Implementing Ivany Needs Political Leadership
Posted February 13, 2015
Dramatically better economic development is a central theme of the Ivany report. The strategy revealed by the Liberals last spring has had an underwhelming launch. It would help if economic development had a full time minister working on the right issues.
Innovacorp has become the sole source for venture capital investments and these are to be small early stage placements. That is a big improvement. Nova Scotia Business Inc. (NSBI) will no longer be involved in venture capital, but it has a number of troubled files to work through.
NSBI was without a permanent CEO for 18 months, which makes it difficult for the organization to establish new long term strategies. Laurel Broten, author of the Tax and Regulatory Review completed in November, was appointed last month.
The central change announced in April was the termination of the Nova Scotia Jobs Fund, to be replaced by Invest Nova Scotia. The press release gave a rather vague mandate but the key provision that distinguishes Invest Nova Scotia from its predecessors is that money can only be spent if approved by an independent board.
The regulations necessary to bring this project to life were expected within a few months, but have yet to appear. What might be taking so long?
One potential source is the breadth of Michel Samson’s responsibilities. He is Minister of Economic Development and Tourism and the related crown corporations, Minister of Acadian Affairs, and Government House Leader. Since December he has also been covering the Energy and Communications portfolios.
But there is more to the problem. Since coming into office the Minister has spent enormous amounts of time managing the Yarmouth Ferry. He has had to do so because Nova Star, the operator, is inexperienced and has no working capital. The Minister is effectively the CEO.
The ferry is reported to have generated $13 million of expenditures by tourists last year. That is less than 1% of $2 billion in revenues claimed by the tourism industry, which in turn is a small part of the province’s economy. Accommodations and food services represent 2.4% of provincial GDP.
The economics on ferry subsidies—past, present, or future—are dreadful. As noted in previous articles the subsidy in 2014 amounted to perhaps $2,600 per room night from the additional travellers resulting from the ferry.
Even if the $13 million allotted for 2015 proves to be sufficient and traffic soars from 59,000 to 100,000 the subsidy will still amount to $750 per room night. These are not the choices that make sense for any province, let alone one that needs to clean up its finances.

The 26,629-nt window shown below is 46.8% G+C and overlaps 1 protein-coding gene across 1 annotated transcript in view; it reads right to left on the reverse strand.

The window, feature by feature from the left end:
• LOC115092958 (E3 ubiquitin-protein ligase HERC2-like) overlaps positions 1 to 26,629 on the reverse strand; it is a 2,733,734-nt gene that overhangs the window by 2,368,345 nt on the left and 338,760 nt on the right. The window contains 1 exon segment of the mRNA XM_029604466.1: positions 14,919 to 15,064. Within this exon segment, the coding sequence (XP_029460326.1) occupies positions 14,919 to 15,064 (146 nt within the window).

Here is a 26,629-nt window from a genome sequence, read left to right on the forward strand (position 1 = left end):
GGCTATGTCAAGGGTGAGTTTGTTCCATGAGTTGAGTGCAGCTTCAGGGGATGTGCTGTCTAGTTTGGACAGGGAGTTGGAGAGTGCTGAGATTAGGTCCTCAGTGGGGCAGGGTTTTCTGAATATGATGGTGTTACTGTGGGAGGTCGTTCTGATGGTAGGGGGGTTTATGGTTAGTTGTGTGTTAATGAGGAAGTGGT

At the end of this year we will have spent $41.5 million on a project with no enduring legacy other than the need for further subsidies if the government chooses to continue the service. Does that make sense?
Which brings us back to Invest Nova Scotia. The basic structure contemplated for it involves knowledgeable people making fact-based evaluations of a business proposition. The money for the ferry would never pass such scrutiny.
The problem for the minister is that he has been so deeply involved in managing the project that it is very difficult for him to acknowledge how awful the economics are.
The virtue of independent boards making these kinds of decisions is not only the clear-eyed view they can take. It is also that they keep the minister and the rest of cabinet out of the weeds so that they can advance major policy initiatives affecting the whole economy, not just one small part of it. Those are the initiatives that should be occupying cabinet.
This week marks the first anniversary of the Ivany report. What has been happening?
The One Nova Scotia Coalition, a group of worthy citizens plus the premier and opposition leaders, is working away at building a plan to be ready by the end of the year. Yet the evidence of political leadership and support for their work is sparse.
Diverse voices who want Ivany to succeed have expressed concern. John Bragg, a member of the Ivany panel worries that the effort has lost momentum. Clearwater CEO John Risley likewise expresses disappointment. Students Nova Scotia director Jonathan Williams complains that there has been no progress on youth employment, retention, and attraction. David Wheeler, leader of the report on fracking urges a return to more consensus-based energy discourse instead of former Energy Minister Younger’s efforts to shut down the conversation.
It is particularly disconcerting that the communications from the OneNS coalition do not include comments from the premier nor did his remarks in the State of the Province address convey a sense of ownership or urgency on strategies to fulfill the Ivany economic development goals.
The premier needs to show that he is a leader of the process, not a spectator. And he needs a full time minister working on the big issues in economic development.
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